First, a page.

Thanks to the policies of Italy's populist government, there are no charity ships currently operating in the Mediterranean, anti-migrant interior minister Matteo Salvini tweeted on Wednesday.
"There is not a single NGO at sea. We have done more (to halt migration) in our three months in office than the (centre-left) Democratic Party did in five years," read the tweet.
"Neither investigations nor judicial probes will stop us," the tweet added.
Since he became interior minister on 1 June, Salvini has taken a tough stance on rescue operations in the Mediterranean and has set a target of "zero" migration to Italy. He has closed Italy's ports to NGO and international rescue ships, leaving hundreds of migrants stranded at sea for a week or more, sparking several diplomatic standoffs that only came to an end when the ships delivered the migrants to another country's ports or other states agreed to step in.
Prosecutors in the Sicilian city of Agrigento are probing Salvini for abuse of office and the possible kidnapping and illegal detention of 177 migrants rescued off Lampedusa who spent ten days stranded aboard an Italian coastguard vessel until Salvini allowed them to disbark at the port of Catania on Saturday. Ireland, Albania and Italy's Catholic Church have pledged to take most of the migrants.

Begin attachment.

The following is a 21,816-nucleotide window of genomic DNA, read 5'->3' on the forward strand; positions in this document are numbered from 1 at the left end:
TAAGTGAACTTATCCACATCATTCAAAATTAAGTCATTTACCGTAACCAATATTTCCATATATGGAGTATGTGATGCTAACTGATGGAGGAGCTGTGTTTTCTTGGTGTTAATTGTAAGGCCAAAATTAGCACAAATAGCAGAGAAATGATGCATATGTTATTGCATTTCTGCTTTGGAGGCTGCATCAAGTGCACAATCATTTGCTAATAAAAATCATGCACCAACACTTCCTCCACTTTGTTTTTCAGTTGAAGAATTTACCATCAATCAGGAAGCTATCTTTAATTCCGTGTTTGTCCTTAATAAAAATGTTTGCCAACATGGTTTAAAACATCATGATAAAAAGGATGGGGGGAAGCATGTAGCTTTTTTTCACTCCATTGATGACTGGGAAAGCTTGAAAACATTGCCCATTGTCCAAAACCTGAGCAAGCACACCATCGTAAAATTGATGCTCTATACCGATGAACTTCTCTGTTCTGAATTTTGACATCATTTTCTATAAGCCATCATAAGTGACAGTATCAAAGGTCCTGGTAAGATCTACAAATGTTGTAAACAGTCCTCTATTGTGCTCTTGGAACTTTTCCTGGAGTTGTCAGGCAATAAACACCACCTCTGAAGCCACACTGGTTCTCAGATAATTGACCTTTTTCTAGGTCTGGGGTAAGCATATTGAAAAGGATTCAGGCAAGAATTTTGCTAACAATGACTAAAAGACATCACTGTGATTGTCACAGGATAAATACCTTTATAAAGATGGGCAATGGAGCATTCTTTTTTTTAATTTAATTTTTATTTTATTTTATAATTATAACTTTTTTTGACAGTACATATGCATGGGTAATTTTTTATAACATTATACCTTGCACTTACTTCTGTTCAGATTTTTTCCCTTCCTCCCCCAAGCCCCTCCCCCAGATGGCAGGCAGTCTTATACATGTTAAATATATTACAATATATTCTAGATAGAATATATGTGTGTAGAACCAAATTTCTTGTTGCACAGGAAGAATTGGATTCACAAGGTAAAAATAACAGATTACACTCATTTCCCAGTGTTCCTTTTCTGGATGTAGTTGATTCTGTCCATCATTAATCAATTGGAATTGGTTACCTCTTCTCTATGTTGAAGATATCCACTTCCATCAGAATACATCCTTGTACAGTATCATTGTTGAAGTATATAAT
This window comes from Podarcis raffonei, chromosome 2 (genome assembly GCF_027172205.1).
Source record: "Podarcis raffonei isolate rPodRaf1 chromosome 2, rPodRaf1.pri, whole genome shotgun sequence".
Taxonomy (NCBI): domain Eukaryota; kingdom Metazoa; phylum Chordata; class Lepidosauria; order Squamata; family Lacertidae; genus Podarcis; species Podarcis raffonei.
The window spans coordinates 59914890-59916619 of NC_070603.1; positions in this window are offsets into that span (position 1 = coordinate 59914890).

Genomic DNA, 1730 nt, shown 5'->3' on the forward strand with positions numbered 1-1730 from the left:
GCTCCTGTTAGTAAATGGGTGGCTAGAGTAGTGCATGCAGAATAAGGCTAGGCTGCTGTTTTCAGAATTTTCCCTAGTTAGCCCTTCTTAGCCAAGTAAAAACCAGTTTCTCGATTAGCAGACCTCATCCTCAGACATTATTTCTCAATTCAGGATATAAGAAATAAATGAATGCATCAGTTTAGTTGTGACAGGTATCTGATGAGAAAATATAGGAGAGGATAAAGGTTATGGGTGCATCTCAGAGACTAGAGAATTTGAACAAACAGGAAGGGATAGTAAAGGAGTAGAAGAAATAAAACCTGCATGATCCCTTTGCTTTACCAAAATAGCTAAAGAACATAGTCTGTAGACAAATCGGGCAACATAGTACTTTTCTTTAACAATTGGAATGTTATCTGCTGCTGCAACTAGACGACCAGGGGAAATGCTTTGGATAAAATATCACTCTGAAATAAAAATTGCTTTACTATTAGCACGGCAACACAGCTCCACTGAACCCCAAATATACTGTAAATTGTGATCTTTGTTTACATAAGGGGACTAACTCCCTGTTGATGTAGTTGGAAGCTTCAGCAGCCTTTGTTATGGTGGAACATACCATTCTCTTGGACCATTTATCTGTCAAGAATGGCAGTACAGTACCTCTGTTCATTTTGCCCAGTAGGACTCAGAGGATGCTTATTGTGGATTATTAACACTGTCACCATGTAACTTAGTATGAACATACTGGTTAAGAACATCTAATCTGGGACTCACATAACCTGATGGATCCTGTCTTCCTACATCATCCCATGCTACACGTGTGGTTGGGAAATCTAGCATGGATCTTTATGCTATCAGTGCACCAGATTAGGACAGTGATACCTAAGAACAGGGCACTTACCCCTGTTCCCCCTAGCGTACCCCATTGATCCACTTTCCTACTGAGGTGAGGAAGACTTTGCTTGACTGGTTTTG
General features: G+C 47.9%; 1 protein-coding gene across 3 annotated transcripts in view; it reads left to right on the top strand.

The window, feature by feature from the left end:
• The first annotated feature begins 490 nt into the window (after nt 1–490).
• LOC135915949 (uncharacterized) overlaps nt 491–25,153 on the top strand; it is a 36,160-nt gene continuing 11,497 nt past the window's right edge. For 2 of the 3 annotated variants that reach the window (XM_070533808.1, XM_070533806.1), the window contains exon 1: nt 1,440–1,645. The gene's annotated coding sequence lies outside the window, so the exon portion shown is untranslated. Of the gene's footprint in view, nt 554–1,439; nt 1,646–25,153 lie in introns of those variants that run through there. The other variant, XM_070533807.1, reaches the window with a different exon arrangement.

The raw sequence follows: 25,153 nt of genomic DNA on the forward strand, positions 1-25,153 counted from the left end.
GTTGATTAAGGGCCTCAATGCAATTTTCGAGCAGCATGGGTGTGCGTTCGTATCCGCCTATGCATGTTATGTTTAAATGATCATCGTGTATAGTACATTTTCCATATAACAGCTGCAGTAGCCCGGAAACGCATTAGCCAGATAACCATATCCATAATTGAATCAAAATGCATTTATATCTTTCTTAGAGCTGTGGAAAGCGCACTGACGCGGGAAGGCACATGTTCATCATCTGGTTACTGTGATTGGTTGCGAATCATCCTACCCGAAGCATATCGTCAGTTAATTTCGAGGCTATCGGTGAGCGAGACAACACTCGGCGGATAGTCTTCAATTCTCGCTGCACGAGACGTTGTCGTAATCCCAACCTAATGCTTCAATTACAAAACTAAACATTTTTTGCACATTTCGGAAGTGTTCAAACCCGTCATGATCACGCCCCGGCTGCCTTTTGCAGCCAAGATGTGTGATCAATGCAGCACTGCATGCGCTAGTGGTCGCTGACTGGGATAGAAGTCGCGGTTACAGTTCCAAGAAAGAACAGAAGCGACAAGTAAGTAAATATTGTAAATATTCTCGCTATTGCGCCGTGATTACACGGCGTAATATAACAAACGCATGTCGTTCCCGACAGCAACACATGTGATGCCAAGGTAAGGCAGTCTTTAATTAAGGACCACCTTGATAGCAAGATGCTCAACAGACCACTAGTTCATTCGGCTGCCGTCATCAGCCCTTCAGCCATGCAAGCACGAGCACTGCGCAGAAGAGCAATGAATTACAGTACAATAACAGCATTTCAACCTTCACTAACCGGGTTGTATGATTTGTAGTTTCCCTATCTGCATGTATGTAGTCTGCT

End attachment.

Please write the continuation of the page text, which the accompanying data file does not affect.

Salvini and others on the Italian political right accuse NGO rescue ships of providing a "taxi service" for migrants and even of conniving with the people-trafficking gangs that organise the perilous boat journeys across the Mediterranean.
Salvini's predecessor Marco Minniti introduced a controversial code of conduct for charity rescue ships in the Mediterranean aimed at curbing their actions and stemming the numbers of migrants who reach Europe.
The 11 point-code requiring armed police on board NGO vessels and a ban on making calls or firing flares drew criticism from rights groups including Amnesty International and from the United Nations.